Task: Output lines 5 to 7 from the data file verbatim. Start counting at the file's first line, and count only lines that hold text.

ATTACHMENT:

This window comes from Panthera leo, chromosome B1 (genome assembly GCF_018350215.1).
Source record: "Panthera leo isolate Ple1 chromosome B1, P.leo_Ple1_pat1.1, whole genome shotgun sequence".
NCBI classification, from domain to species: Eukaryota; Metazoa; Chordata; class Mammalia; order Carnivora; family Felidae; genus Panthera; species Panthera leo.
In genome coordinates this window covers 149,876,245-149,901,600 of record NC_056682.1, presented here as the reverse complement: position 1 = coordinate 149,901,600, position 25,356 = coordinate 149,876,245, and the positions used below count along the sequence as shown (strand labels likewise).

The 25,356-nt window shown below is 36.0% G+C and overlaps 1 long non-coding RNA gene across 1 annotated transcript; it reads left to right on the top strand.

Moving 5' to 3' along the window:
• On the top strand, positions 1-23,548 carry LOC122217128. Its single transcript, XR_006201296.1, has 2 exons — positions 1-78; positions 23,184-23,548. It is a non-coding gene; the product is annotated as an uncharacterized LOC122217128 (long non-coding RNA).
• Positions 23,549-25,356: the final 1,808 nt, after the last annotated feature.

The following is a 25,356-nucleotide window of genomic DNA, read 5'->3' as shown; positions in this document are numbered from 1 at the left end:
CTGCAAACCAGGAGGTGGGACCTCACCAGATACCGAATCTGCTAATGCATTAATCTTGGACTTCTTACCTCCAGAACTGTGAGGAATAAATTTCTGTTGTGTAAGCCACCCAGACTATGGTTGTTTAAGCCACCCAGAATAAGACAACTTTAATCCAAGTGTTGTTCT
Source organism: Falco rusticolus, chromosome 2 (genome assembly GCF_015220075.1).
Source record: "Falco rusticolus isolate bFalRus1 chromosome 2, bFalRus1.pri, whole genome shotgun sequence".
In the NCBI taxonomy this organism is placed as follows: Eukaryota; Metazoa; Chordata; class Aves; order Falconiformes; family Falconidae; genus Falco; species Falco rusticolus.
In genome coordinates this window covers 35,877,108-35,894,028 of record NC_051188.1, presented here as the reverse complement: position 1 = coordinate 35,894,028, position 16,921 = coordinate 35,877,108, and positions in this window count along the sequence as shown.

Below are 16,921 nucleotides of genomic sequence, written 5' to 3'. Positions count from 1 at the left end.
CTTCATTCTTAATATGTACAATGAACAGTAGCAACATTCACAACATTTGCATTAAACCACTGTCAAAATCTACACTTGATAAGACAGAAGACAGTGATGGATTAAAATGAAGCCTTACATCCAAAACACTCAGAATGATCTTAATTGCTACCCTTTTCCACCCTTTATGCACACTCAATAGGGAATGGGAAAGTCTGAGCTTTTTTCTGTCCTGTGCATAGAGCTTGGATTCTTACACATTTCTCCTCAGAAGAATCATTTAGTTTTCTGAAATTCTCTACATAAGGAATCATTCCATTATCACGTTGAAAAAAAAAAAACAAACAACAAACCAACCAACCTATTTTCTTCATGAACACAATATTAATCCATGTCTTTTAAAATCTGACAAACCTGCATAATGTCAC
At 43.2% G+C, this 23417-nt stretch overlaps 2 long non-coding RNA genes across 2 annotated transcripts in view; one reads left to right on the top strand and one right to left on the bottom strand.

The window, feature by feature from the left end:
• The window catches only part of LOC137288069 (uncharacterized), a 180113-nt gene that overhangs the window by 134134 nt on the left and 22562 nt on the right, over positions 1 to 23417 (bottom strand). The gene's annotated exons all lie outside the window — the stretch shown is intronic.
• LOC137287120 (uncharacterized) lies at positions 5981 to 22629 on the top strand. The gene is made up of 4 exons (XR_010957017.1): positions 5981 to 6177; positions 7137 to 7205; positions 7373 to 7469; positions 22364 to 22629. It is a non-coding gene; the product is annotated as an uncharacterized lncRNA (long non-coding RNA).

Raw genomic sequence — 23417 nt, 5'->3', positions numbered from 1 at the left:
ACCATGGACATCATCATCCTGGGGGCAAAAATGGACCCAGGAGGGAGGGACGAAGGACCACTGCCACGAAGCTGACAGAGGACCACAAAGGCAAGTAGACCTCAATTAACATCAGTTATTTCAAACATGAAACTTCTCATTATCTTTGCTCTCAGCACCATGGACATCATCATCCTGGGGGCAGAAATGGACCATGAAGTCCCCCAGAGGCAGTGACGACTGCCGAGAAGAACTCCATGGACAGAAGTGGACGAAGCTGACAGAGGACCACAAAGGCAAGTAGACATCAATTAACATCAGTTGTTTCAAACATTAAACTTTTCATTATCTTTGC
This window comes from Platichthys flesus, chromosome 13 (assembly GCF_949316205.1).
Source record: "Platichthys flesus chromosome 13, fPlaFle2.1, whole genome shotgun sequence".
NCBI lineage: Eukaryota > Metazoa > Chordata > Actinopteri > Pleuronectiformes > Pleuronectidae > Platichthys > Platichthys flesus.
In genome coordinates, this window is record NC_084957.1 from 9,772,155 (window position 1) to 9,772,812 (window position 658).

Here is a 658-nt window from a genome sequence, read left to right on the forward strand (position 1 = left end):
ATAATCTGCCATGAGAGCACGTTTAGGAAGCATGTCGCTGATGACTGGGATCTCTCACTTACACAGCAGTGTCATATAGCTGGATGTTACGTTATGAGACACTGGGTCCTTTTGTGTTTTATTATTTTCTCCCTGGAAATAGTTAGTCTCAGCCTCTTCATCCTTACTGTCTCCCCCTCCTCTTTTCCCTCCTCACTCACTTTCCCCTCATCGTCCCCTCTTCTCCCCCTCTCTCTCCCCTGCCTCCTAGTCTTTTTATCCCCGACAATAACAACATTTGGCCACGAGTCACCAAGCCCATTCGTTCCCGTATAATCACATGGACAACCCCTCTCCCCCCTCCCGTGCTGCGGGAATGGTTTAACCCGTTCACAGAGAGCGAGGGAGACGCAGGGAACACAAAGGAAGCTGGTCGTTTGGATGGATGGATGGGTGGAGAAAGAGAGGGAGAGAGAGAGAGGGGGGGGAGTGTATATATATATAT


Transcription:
The 25,356-nt window shown below is 36.0% G+C and overlaps 1 long non-coding RNA gene across 1 annotated transcript; it reads left to right on the top strand.

Moving 5' to 3' along the window:
• On the top strand, positions 1-23,548 carry LOC122217128. Its single transcript, XR_006201296.1, has 2 exons — positions 1-78; positions 23,184-23,548. It is a non-coding gene; the product is annotated as an uncharacterized LOC122217128 (long non-coding RNA).